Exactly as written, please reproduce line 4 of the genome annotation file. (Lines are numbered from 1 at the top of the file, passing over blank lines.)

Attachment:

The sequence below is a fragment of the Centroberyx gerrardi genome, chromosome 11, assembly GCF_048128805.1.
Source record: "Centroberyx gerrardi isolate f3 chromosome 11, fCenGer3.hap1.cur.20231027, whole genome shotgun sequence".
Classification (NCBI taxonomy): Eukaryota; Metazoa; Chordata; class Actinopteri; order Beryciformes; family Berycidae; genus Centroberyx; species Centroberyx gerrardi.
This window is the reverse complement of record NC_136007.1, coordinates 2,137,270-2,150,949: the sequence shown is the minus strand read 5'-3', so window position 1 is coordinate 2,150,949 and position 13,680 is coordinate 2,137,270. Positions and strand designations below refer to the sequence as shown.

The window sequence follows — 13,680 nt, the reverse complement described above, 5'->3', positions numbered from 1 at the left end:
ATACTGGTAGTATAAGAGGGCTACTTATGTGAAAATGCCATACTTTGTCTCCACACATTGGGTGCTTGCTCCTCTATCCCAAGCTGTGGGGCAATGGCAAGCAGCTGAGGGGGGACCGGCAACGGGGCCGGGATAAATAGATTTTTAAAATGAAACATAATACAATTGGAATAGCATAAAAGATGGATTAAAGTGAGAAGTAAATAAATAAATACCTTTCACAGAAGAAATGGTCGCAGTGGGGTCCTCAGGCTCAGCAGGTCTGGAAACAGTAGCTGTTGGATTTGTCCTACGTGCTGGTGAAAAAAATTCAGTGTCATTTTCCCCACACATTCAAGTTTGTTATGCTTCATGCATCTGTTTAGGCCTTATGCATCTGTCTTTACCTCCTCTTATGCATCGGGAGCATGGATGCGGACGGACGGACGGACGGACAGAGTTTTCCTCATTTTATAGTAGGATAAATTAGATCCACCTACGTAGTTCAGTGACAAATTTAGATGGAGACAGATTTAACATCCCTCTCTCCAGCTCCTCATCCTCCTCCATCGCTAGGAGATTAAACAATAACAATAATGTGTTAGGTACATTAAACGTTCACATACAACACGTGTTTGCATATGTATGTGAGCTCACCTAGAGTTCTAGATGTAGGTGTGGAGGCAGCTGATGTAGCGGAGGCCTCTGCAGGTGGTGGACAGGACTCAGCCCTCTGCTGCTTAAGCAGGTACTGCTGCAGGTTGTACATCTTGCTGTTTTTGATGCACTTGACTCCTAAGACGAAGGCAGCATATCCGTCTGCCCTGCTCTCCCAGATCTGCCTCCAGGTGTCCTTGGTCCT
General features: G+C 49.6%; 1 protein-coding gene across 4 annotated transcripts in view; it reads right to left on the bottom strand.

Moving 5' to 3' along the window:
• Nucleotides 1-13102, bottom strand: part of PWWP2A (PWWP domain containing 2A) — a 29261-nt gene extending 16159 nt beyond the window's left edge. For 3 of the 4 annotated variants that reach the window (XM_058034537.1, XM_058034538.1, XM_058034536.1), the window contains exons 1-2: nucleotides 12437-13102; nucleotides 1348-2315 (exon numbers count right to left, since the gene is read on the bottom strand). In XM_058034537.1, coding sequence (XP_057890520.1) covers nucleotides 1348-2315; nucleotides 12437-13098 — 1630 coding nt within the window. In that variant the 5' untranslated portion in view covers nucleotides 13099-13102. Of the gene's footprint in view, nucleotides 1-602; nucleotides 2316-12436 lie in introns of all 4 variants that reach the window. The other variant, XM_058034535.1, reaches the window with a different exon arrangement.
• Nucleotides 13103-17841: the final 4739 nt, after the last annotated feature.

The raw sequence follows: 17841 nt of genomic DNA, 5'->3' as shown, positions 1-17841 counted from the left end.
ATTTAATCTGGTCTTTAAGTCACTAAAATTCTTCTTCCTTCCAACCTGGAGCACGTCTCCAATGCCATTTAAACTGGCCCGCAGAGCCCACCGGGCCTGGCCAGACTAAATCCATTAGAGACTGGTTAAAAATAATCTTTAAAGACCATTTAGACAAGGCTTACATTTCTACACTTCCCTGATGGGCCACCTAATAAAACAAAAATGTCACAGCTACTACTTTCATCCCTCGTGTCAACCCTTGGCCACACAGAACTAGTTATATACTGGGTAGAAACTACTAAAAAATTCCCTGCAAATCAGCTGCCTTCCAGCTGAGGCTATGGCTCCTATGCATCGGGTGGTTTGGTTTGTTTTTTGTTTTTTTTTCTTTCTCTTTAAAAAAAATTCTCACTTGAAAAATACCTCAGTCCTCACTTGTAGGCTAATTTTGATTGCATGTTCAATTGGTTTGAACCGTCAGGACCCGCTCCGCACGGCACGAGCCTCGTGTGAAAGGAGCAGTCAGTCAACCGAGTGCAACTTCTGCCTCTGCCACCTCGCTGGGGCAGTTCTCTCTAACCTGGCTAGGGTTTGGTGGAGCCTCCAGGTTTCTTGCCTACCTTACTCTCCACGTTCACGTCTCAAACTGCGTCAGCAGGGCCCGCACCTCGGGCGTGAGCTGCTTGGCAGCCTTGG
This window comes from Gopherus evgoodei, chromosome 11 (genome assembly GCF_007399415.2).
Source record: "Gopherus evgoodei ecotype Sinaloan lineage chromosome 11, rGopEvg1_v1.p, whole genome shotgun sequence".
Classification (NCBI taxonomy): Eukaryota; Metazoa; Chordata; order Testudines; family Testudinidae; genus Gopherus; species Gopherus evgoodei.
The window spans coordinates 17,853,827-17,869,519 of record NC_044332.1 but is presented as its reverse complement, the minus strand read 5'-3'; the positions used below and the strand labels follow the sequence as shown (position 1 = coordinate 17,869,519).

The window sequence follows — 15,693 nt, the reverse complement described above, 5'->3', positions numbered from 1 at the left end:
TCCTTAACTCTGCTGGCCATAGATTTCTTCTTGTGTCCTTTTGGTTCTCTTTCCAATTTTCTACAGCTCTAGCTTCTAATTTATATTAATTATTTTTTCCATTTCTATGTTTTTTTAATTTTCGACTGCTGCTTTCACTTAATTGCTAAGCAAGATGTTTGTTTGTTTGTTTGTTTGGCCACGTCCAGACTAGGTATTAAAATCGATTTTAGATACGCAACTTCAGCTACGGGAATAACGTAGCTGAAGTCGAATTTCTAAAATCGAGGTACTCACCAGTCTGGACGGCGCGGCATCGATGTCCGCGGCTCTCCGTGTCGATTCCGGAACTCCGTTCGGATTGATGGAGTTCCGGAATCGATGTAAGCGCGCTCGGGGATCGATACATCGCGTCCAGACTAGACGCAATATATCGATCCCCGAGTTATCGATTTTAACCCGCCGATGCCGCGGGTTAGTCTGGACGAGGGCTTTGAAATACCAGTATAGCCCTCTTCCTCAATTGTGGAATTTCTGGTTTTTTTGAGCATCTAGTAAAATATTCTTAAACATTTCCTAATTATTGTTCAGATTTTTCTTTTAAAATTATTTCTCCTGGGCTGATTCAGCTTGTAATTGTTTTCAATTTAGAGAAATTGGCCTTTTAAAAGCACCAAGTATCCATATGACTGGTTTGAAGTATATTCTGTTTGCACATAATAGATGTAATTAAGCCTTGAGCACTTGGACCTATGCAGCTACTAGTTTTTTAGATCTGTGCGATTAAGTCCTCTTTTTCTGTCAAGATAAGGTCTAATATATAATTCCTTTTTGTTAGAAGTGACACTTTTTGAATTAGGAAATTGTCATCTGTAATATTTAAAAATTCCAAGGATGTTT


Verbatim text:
This window is the reverse complement of record NC_136007.1, coordinates 2,137,270-2,150,949: the sequence shown is the minus strand read 5'-3', so window position 1 is coordinate 2,150,949 and position 13,680 is coordinate 2,137,270. Positions and strand designations below refer to the sequence as shown.